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Ancestors and AntiretroviralsThe Bio-Politics of HIV/AIDS in Post-Apartheid South Africa$
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Claire Laurier Decoteau

Print publication date: 2013

Print ISBN-13: 9780226064451

Published to Chicago Scholarship Online: January 2014

DOI: 10.7208/chicago/9780226064628.001.0001

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Biomedical Citizenship

Biomedical Citizenship

(p.113) Three Biomedical Citizenship
Ancestors and Antiretrovirals

Claire Laurier Decoteau

University of Chicago Press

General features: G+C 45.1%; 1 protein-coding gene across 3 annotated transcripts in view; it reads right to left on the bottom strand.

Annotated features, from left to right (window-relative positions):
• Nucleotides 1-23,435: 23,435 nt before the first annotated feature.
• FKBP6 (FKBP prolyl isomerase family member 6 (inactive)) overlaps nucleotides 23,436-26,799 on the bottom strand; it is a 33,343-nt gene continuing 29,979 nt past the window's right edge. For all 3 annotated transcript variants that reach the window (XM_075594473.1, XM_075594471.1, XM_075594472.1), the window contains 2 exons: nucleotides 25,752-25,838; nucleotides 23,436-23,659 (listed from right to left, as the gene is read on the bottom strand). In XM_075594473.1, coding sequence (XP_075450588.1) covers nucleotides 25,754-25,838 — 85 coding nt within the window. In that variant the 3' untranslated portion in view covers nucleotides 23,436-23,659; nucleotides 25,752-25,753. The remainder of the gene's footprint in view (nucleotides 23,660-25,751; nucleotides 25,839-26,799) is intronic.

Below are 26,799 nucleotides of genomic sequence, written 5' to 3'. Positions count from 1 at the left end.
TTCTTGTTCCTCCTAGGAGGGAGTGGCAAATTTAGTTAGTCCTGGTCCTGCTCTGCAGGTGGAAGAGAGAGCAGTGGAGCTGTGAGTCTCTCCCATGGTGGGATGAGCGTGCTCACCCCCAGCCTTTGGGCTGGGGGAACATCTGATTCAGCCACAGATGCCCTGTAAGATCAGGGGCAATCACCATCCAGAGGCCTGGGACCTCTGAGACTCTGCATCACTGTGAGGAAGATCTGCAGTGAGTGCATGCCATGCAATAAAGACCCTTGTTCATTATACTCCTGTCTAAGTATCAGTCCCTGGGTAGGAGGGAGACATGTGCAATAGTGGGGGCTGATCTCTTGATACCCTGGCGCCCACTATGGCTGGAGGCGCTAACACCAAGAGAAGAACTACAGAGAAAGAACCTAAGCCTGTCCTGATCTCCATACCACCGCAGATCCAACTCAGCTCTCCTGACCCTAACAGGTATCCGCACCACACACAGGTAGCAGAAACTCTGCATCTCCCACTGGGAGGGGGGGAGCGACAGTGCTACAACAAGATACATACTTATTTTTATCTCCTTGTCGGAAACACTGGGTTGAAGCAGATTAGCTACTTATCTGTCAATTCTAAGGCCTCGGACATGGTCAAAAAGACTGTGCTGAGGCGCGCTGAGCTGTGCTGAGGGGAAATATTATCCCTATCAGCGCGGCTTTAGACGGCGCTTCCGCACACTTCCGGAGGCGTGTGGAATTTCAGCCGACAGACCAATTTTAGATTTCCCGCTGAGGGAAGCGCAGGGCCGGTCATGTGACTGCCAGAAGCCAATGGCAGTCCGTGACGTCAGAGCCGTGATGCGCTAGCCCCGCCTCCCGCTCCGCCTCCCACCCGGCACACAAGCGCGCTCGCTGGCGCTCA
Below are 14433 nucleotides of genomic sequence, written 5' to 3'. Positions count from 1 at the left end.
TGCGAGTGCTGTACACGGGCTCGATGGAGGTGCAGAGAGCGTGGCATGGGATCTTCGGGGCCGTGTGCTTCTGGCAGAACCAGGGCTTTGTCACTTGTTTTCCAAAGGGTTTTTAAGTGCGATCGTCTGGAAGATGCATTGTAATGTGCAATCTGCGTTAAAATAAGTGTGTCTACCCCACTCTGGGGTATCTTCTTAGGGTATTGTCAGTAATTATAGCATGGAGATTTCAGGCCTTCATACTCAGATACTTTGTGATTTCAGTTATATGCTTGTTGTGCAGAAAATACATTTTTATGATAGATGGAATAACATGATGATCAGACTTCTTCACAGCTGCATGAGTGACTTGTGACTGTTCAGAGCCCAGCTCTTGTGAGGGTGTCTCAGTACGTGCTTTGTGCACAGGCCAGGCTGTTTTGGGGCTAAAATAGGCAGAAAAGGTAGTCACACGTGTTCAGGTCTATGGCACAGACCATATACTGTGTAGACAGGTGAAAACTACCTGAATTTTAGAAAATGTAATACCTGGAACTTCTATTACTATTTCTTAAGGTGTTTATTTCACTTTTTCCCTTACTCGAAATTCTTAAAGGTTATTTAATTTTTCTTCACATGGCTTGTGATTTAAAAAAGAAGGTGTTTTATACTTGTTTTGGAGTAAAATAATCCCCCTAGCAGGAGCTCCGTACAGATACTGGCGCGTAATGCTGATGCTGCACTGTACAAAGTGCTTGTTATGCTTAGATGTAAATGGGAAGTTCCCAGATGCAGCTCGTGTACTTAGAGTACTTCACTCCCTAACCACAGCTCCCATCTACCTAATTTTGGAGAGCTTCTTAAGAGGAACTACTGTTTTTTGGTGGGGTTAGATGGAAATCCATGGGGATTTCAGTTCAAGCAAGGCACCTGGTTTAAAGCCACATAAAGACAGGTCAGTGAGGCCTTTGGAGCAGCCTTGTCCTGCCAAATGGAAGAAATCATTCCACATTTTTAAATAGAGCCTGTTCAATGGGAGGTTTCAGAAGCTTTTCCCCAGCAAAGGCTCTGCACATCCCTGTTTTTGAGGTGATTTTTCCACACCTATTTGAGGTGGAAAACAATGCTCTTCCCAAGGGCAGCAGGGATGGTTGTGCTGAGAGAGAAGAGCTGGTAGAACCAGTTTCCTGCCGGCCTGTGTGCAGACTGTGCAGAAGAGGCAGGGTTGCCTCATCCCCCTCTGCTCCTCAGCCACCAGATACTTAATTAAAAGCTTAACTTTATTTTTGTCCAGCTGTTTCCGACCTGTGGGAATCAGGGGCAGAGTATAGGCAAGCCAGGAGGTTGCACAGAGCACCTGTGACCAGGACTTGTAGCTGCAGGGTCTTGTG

This chapter focuses on the Treatment Action Campaign, and its struggle for the public provision of antiretrovirals. The international struggle against patent protection on essential medicines is the backdrop of this movement’s success. The chapter argues that the TAC instigated the introduction of biomedical citizenship by linking welfare rights to certain disciplinary biomedical behaviors. The chapter asks: what happens when structural inequality makes the assumption of biomedical technologies of the self impossible? It argues that bio-politics blurs into necropolitics at the threshold of citizenship, constituting a new form of exclusionary inclusion.

Keywords:   antiretrovirals, health activism, biomedical citizenship, technologies of the self, HIV, bio-politics, neoliberalism, governance, exclusionary inclusion, Treatment Action Campaign

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